The market reaction went a little “too far, too fast” in regard to the Fed policy pivot. We witnessed the coupon stack (i.e., the price spread between TBA coupons) decompress in more than a trivial manner in a short period. However, the primary mortgage market has been largely reluctant to follow the Treasury rally, and mortgage rates have ultimately not dropped by the same amount as Treasury yields.

MBS Weekly Market Commentary Week Ending 3/24/23

The FOMC raised its benchmark rate by 25 basis points to a new range of 4.75%-5.00% on Wednesday, a middle ground policy move made in the hope of tampering inflation without further harming the banking system. The raise marks the 9th consecutive rate hike since the Fed began hiking in May of last year and brings the target fed funds rate range to the highest level since September 2007. While the central bank’s monetary policy has been aimed at correcting inflation, it has also revealed hidden weaknesses (e.g., entities whose balance sheets relied on low interest rates).

MBS Weekly Market Commentary Week Ending 3/17/23

Next week will reveal the Fed’s resolve on continuing to beat the drum on their aggressive inflation fight. The word until now has been that the central bank will keep hiking interest rates until inflation is under control.

MBS Weekly Market Commentary Week Ending 3/10/23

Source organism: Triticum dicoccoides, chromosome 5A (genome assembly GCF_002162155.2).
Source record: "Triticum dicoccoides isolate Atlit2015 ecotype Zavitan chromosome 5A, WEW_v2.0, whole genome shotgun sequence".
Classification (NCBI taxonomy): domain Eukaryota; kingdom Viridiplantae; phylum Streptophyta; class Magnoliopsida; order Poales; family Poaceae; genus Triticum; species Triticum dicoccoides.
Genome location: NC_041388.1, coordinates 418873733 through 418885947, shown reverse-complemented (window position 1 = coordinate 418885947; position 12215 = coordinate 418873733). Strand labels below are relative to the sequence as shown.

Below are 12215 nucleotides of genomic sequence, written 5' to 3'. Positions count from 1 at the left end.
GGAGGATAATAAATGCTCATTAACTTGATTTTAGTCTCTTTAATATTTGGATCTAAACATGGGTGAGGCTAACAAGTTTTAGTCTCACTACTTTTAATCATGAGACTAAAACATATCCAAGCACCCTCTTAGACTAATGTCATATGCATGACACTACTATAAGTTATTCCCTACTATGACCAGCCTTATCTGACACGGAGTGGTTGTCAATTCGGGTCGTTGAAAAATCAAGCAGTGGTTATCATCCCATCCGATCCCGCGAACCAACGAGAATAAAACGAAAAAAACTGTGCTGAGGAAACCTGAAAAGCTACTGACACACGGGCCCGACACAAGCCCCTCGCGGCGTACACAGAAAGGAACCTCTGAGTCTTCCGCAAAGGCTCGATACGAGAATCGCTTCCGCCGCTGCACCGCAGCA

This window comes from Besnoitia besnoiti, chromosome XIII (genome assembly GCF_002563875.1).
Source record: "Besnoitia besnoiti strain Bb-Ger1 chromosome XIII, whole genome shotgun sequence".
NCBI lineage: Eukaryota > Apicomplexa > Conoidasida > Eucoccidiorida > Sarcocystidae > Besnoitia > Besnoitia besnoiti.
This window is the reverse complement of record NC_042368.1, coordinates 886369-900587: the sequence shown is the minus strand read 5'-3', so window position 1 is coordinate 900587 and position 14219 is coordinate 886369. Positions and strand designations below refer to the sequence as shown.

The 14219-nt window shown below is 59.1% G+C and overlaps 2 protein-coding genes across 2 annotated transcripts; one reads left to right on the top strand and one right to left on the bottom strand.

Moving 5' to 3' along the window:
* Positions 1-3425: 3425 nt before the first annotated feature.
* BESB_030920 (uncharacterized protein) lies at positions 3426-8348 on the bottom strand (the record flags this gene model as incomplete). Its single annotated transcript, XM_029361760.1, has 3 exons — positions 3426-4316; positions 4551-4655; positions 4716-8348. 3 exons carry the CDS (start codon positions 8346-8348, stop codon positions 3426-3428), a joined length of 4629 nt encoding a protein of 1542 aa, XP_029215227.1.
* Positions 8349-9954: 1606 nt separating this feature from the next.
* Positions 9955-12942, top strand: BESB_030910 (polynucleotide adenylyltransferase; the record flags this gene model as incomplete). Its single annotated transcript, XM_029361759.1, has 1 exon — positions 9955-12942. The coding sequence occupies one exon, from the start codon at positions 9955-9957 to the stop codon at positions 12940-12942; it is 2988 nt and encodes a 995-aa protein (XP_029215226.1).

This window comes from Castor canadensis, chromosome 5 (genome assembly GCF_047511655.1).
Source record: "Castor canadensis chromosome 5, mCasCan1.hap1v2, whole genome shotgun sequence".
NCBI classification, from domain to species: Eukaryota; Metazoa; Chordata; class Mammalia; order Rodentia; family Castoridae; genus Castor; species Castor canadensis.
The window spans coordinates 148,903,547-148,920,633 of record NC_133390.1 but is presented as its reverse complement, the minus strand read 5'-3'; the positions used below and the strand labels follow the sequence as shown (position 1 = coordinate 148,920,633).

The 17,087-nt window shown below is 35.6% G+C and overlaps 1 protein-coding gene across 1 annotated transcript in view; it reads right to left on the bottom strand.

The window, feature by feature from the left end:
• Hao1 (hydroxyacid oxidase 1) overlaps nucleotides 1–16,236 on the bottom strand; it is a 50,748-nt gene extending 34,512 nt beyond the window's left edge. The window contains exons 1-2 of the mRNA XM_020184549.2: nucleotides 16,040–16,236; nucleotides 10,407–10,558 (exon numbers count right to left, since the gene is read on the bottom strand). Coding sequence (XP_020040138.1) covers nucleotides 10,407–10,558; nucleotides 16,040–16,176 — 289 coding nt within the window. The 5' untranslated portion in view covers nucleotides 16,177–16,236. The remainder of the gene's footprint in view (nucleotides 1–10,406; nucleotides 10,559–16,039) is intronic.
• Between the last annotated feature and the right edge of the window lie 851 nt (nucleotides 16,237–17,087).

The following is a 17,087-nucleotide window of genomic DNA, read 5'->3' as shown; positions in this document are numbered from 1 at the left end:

Events this week likely will lead to a higher peak interest rate than investors had been expecting just weeks ago. Central bankers appear worried about a cycle in which workers seek higher pay to offset inflation’s bite, and in turn trigger more price increases. In fact, inflation remains high because people have jobs and earn enough income to cover stubbornly expensive housing costs. Robust hiring is good for the economy and workers, but elevated pay growth puts added pressure on the Fed to bring down earnings. 

MBS Weekly Market Commentary Week Ending 2/10/23

The week after the jobs report is generally pretty data-light, and this week was no exception. With a dearth of data, market movement hinged on “Fed speak” and consumer sentiment. We saw some volatility return to bond markets as investors built in expectations for a more hawkish Fed. As a reminder, the Fed raised its benchmark rate last week to a range of 4.5% to 4.75%. Let’s run through what we’ve learned in the wake of that decision and a robust U.S. payrolls report that took some wind out of investors’ sails that had hopes for rate cuts by summer.

MBS Weekly Market Commentary Week Ending 2/3/23

As strong as economists may have thought the job market was, it’s even stronger. In addition to headline non-farm payrolls in January (517,000) beating estimates by around 300,000, employment numbers were revised higher for the past two months. Yes, a tight labor market is anathema to any sort of quick stop to the Federal Reserve’s rate hiking cycle, but the growth rate in average hourly earnings is declining, which will be welcome news to Fed Chair Powell and his colleagues. There exists a raging debate among economists over whether we’ll need a sharp rise in unemployment to keep inflation low.